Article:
Firstly, the doors open 80 degrees for easy access to the interior. In the interior, you get an instrument panel that is traditionally positioned behind the steering wheel. Good for those who dislike centrally-mounted instrument panels. There are two colour schemes – one beige and one black. Both will likely be used by Honda Malaysia, with the black for a high-spec or sports-specced version of the car and a beige one for the other. The black interior uses black for all the plastic parts while the fabric is in a purplish-black colour. The beige interior uses a grayish-beige tone for the plastic parts while the fabrics are done in beige with yellow overtones.
To reduce the previous City’s odd looks, Honda has made the car 45mm lower, but to maintain a good amount amount of headroom, they’ve changed the seat rail design and reduced cushion thickness (though they claim comfort is maintained) to reduce the driving position by 15mm. This allows a lower roofline for a sleeker shape while keeping a decent amount of headroom.
The front quarter window has been removed and the A-pillars have been made thinner by 14mm for better visibility. In addition, the mirror area for the wing mirrors have been made taller but slightly slimmer for a more square shape, compared to the previous generation’s more rectangular side mirrors. This results in an increased mirror size by about 15 percent for better rear visibility. The front wipers have also been repositioned to have reduced front windscreen protrusion by 20mm.
The air-conditioning system is available with both manual and automatic controls, and the center dash area looks significantly better with the automatic controls are the design of the manual controls end up making the dash look cheap. The air conditioning blowers have their noise reduced by 4dB while increasing airflow capacity by 10%. Honda has added better filter to reduce outside odors from entering the cabin. In addition to the front air outlets, Honda has attempted to design the airflow to hit the rear bench via the bottom blowers which travel under the front seat to cool the rear passenger area.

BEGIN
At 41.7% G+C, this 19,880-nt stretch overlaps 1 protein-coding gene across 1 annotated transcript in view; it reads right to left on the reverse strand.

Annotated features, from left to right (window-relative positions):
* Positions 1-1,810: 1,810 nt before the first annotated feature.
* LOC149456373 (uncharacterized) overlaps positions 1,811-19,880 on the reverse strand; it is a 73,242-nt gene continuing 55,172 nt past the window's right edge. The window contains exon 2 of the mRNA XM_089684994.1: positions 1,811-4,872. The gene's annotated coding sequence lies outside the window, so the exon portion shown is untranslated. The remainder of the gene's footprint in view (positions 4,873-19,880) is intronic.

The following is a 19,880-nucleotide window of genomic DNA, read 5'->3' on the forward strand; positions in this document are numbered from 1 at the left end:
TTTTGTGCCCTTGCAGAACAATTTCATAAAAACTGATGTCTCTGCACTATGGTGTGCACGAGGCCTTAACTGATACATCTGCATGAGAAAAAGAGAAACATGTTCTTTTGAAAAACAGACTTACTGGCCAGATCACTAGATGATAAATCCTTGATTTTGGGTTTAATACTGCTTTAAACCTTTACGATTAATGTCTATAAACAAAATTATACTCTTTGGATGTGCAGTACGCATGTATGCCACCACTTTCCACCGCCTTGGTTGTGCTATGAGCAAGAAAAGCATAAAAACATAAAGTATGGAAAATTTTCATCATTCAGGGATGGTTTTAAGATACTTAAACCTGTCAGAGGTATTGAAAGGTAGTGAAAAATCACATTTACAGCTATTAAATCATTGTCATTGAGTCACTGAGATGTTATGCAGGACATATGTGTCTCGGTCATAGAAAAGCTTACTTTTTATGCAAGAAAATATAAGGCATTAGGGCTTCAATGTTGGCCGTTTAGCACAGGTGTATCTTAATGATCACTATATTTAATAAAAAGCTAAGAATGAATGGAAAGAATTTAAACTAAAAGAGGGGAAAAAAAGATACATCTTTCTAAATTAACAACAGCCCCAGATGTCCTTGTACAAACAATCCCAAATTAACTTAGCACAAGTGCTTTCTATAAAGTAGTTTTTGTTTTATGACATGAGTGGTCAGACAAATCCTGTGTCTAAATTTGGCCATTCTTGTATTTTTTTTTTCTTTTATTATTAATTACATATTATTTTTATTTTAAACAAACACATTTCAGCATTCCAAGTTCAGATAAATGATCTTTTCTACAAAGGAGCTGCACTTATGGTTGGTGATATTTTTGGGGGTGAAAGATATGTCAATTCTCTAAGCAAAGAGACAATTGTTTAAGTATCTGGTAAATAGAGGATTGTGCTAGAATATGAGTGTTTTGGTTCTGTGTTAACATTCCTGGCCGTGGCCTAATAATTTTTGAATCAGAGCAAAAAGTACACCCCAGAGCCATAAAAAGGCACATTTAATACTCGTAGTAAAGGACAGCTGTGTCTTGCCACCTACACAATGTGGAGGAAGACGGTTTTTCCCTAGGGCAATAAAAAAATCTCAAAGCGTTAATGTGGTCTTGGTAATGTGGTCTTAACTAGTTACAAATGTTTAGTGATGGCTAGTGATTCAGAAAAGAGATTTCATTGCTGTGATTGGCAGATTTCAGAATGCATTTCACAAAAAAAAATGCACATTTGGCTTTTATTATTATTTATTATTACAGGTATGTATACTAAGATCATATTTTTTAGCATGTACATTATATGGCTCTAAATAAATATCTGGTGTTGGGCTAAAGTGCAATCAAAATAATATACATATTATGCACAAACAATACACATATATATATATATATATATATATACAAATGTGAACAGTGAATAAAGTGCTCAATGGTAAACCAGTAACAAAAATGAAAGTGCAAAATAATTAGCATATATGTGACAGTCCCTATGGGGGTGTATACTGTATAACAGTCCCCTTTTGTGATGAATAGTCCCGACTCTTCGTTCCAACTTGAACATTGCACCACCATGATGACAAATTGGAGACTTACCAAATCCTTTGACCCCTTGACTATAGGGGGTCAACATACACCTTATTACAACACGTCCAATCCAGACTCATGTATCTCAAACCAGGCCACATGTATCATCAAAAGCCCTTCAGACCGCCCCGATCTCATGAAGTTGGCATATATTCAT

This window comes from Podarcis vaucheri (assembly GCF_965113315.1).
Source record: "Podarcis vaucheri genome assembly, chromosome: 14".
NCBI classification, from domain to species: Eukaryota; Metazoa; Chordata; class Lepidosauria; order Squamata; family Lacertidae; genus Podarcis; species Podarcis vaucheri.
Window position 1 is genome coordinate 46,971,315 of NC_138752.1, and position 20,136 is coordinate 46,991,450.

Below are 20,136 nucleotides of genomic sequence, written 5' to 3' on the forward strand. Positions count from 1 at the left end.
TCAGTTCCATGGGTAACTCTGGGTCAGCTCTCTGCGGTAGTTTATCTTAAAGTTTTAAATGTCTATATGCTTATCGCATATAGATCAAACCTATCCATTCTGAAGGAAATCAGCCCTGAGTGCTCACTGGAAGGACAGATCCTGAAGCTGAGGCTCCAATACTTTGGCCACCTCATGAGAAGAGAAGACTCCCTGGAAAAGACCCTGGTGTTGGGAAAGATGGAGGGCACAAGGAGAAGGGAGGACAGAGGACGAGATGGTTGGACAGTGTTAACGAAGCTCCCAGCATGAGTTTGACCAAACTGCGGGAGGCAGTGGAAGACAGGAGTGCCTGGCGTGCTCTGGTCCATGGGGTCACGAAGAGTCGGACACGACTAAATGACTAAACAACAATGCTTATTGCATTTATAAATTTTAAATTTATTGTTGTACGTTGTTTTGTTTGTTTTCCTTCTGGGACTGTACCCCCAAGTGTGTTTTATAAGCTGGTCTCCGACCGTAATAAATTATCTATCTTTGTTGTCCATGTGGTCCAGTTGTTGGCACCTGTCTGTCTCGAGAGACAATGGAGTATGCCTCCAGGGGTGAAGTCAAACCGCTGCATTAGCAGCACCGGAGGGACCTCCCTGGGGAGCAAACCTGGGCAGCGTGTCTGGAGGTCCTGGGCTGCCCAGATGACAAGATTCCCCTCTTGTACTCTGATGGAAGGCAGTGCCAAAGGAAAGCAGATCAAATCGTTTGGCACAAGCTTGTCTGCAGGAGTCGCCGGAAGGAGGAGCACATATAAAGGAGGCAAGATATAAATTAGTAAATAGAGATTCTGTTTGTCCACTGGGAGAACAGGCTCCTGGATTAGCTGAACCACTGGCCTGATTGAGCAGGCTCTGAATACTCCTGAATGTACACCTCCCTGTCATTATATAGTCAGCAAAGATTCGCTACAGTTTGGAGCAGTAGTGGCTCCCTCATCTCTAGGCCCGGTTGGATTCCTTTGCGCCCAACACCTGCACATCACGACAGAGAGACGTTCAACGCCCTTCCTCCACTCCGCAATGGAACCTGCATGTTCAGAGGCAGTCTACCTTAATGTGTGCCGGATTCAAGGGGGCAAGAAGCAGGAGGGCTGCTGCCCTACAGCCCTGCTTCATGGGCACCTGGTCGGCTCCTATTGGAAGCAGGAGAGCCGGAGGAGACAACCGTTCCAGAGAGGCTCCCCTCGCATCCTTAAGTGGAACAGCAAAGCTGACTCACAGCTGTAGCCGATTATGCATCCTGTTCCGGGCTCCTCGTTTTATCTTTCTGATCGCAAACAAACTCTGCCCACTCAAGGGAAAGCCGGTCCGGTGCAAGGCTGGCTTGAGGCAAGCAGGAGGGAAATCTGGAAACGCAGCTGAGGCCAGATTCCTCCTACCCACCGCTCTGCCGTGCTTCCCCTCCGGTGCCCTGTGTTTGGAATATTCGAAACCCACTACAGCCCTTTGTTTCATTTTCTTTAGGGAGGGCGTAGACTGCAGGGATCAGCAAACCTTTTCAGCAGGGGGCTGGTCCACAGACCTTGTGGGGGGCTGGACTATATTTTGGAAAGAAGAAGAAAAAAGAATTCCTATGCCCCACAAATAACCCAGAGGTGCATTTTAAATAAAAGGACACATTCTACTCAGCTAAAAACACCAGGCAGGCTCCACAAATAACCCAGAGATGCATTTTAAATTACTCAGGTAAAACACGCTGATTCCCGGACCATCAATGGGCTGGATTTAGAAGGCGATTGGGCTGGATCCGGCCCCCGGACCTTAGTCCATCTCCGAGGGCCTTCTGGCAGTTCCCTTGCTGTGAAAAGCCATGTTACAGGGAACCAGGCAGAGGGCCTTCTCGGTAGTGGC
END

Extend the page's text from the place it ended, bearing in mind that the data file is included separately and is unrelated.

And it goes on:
There are a few storage areas around the interior – a glovebox in the dashboard, a storage tray for small items underneath the handbrake, a storage area in the center armrest with a cardholder, a pocket for small items under the air conditioning vent on the driver’s side, a coin pocket below that, a cup/bottleholder and a storage area in the front door pockets, a cupholder between the two front seats, a cupholder in front of the shift lever, and cupholders in the rear armrest.
The instrumentation panel features a trip computer that can display fuel consumption in kms per litre in real time, as well as average fuel consumption and distance in km remaining until the fuel tank is empty. With an instant fuel consumption meter, the driver can teach himself how to drive fuel efficiently by monitoring how much fuel he is using in various driving scenarios.
The rear seats have a little storage space underneath it and Honda has suggested you store your umbrella there in the product photos they have shot. The rear bench splits and folds 60:40 and has an armrest integrated into the center with two cupholders in it. The Ultraseats feature seems to be gone now – these are probably just regular split-fold rear seats, though there is an option for a version with a 2-position recline system.